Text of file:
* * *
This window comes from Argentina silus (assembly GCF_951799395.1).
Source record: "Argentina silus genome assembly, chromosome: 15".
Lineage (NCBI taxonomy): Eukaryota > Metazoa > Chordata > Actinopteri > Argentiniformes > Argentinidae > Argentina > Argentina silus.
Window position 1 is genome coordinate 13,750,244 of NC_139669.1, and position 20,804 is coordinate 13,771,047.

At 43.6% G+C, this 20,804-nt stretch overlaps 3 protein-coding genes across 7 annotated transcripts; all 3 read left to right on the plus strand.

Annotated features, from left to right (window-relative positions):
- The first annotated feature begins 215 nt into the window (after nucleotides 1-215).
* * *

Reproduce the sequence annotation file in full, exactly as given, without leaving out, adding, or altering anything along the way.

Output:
This window comes from Argentina silus (assembly GCF_951799395.1).
Source record: "Argentina silus genome assembly, chromosome: 15".
Lineage (NCBI taxonomy): Eukaryota > Metazoa > Chordata > Actinopteri > Argentiniformes > Argentinidae > Argentina > Argentina silus.
Window position 1 is genome coordinate 13,750,244 of NC_139669.1, and position 20,804 is coordinate 13,771,047.

At 43.6% G+C, this 20,804-nt stretch overlaps 3 protein-coding genes across 7 annotated transcripts; all 3 read left to right on the plus strand.

Annotated features, from left to right (window-relative positions):
- The first annotated feature begins 215 nt into the window (after nucleotides 1-215).